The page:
Accused of ‘failing to cooperate’ with the army’s search for wanted rebels, two indigenous women were raped by members of the same 41st Infantry Battalion of the Mexican Army earlier this year. One of the victims husbands traveled to the Public Ministry in the state capital of Chilpancingo- an eight hour walk and several hour bus ride, to report the crime. The Public minister agreed to send a representative to the community to investigate but the victims and their families are still waiting.


To date, no military personnel have been charged, tried or convicted for recent human rights abuses in Guerrero. And, probably, none ever will be because Article 13 of the Mexican Constitution states that crimes such as rape or murder committed against a civilian by a member of the military while conducting official duties cannot be prosecuted in a civilian court. The Federal Attorneys Office (PGR) therefore, refuses to investigate or prosecute soldiers accused of crimes.


Mexican citizens have effectively been stripped of legal recourse when crimes are committed against them by the military. Similarly, if citizens accuse the Judicial Police of committing a crime, they have little hope of seeing justice, because the police are part of the same legal entity to which a citizen must turn to for investigation, prosecution and justice.


Unlike Chiapas, where Subcomandante Marcos has captured international attention, crimes against the people of Guerrero go largely unnoticed. Beverly Collins of Medicans Sans Frontiers explains that international organisations tend to steer clear because ‘it is very difficult to know who you are dealing with in Guerrero, the layers of corruption are so deep.’ Mexicans brave enough to speak out at existing abuses, like human rights defender of the isolated La Montana region, Abel Barrera, live in constant threat of assassination, or they end up dead.


Killed by gunshot in her Mexico city office last October, prominent human rights lawyer Digna Ochoa had defended Rodolfo Montiel and Teodoro Cabreara and had been asked to help defend other Guerrero ecologists who had fought openly against local powers profiting from illegal logging.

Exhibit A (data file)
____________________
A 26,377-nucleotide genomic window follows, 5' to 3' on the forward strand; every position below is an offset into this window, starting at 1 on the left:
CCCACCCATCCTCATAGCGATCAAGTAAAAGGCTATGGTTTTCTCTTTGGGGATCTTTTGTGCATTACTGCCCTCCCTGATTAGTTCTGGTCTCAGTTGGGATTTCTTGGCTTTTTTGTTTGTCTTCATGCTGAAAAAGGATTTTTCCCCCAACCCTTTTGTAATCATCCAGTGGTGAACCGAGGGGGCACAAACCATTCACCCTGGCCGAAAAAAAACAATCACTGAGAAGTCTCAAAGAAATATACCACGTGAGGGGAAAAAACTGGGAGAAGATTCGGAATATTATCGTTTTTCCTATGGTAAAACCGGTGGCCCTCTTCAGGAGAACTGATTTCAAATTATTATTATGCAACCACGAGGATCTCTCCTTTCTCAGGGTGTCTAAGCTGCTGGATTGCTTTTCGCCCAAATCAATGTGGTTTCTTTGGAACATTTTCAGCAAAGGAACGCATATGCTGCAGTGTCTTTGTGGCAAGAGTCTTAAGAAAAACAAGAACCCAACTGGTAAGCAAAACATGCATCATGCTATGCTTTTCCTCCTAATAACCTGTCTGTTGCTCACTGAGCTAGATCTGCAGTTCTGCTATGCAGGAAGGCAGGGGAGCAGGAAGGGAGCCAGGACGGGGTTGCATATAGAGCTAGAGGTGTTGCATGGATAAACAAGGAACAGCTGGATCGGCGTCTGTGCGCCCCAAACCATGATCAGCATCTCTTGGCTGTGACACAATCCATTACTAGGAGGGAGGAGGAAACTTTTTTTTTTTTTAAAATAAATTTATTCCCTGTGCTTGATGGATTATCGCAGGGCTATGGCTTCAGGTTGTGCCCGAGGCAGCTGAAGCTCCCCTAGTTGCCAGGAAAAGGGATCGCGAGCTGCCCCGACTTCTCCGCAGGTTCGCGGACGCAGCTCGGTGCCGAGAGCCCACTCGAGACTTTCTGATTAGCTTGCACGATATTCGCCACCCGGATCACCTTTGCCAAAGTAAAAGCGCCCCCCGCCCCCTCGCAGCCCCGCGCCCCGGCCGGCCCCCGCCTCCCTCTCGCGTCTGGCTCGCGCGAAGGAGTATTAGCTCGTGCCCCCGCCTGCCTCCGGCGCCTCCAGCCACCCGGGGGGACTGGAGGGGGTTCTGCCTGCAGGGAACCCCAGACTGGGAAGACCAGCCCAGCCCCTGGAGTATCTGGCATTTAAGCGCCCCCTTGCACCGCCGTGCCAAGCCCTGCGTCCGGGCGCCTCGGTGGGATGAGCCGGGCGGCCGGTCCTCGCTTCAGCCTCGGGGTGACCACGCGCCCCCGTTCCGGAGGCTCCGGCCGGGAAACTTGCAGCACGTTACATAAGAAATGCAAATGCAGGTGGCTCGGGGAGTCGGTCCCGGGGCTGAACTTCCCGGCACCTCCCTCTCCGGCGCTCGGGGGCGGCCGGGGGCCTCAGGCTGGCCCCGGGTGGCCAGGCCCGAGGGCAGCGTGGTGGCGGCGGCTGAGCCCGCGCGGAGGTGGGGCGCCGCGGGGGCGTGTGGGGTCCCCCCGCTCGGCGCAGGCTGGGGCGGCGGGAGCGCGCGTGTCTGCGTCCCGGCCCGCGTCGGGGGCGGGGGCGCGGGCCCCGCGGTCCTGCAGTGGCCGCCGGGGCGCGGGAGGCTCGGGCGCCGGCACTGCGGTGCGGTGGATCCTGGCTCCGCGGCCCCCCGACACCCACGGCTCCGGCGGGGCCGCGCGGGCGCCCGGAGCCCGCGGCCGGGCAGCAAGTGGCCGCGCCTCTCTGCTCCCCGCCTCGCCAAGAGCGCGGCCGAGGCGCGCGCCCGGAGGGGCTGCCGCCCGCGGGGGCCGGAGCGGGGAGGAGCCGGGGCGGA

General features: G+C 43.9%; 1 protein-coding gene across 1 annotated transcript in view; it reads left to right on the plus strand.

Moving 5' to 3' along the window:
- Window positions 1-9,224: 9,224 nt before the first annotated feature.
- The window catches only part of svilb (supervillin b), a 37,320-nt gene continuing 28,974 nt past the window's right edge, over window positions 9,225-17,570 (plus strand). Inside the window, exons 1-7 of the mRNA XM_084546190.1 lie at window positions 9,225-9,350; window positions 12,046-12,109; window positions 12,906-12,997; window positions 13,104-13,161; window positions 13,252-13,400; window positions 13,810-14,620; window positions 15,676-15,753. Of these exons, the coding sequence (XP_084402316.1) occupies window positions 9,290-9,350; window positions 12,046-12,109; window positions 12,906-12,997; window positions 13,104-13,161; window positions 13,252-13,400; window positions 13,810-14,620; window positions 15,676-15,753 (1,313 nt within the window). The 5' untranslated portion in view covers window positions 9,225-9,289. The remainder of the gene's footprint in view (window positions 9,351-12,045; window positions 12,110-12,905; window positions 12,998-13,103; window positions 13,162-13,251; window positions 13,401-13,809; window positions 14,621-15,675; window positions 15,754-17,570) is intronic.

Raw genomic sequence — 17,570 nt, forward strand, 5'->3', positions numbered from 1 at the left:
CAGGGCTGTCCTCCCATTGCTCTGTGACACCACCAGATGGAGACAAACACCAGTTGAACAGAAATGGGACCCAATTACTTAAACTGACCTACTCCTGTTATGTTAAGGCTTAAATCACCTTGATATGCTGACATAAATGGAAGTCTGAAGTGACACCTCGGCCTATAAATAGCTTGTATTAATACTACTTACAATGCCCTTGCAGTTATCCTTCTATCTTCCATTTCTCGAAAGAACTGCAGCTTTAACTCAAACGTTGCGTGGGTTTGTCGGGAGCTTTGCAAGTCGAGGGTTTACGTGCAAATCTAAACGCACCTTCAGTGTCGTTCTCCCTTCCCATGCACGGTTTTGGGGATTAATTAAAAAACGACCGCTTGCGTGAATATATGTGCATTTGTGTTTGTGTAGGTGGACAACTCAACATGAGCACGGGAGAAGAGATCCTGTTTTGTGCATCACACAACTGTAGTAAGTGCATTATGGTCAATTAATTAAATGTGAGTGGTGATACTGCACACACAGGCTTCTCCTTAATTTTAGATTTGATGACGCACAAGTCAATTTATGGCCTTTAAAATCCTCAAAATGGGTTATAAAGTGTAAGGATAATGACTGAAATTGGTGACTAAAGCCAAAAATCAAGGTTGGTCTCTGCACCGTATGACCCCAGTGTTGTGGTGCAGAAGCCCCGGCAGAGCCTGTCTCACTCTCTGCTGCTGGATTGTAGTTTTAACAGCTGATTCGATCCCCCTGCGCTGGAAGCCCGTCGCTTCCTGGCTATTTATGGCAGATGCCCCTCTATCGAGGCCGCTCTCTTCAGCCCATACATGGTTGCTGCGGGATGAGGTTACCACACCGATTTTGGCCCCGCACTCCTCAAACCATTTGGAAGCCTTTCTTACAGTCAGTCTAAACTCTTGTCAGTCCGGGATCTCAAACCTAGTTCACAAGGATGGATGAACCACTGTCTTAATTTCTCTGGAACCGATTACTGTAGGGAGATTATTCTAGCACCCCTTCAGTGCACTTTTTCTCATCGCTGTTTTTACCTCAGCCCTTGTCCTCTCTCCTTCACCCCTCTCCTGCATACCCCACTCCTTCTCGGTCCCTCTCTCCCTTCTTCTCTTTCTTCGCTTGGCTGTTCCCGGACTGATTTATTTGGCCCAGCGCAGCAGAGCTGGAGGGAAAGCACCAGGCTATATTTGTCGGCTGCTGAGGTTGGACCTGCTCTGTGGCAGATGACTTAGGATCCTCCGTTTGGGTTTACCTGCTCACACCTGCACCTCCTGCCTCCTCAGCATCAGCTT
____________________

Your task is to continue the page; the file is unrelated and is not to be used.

A journalist working for the Guerrero daily, El Sur, supported the widespread assumption that army officials and aforementioned local power, Rogaciano Alba, wanted ‘her out of the way’ because she focused embarrassing attention on them. The investigating Attorney Generals Office has rejected the theory and is inclined to believe that the lawyer committed suicide.


The crimes committed by Mexico’s armed forces during the dirty war, could amount to ‘crimes against humanity’, according to General Jose Francisco Gallardo, who was freed this year after serving seven years in prison for criticizing the military. When Fox appointed a special prosecutor to examine the intelligence files, many Mexicans hoped their country would lead the way in bringing justice to former officials, but there has been little progress so far, with only two Generals facing charges.


If the past is posing problems the present poses even more. Given the continuing impunity of political and military power in Guerrero, President Fox cannot be certain when he says that, ‘the events documented in those files will never again occur in Mexico’. The crimes will continue until he reforms Article 13, stripping the army of their power. But to do this Fox needs support from the PRI controlled congress.


Alice Hutchinson is a freelance journalist living in Mexico.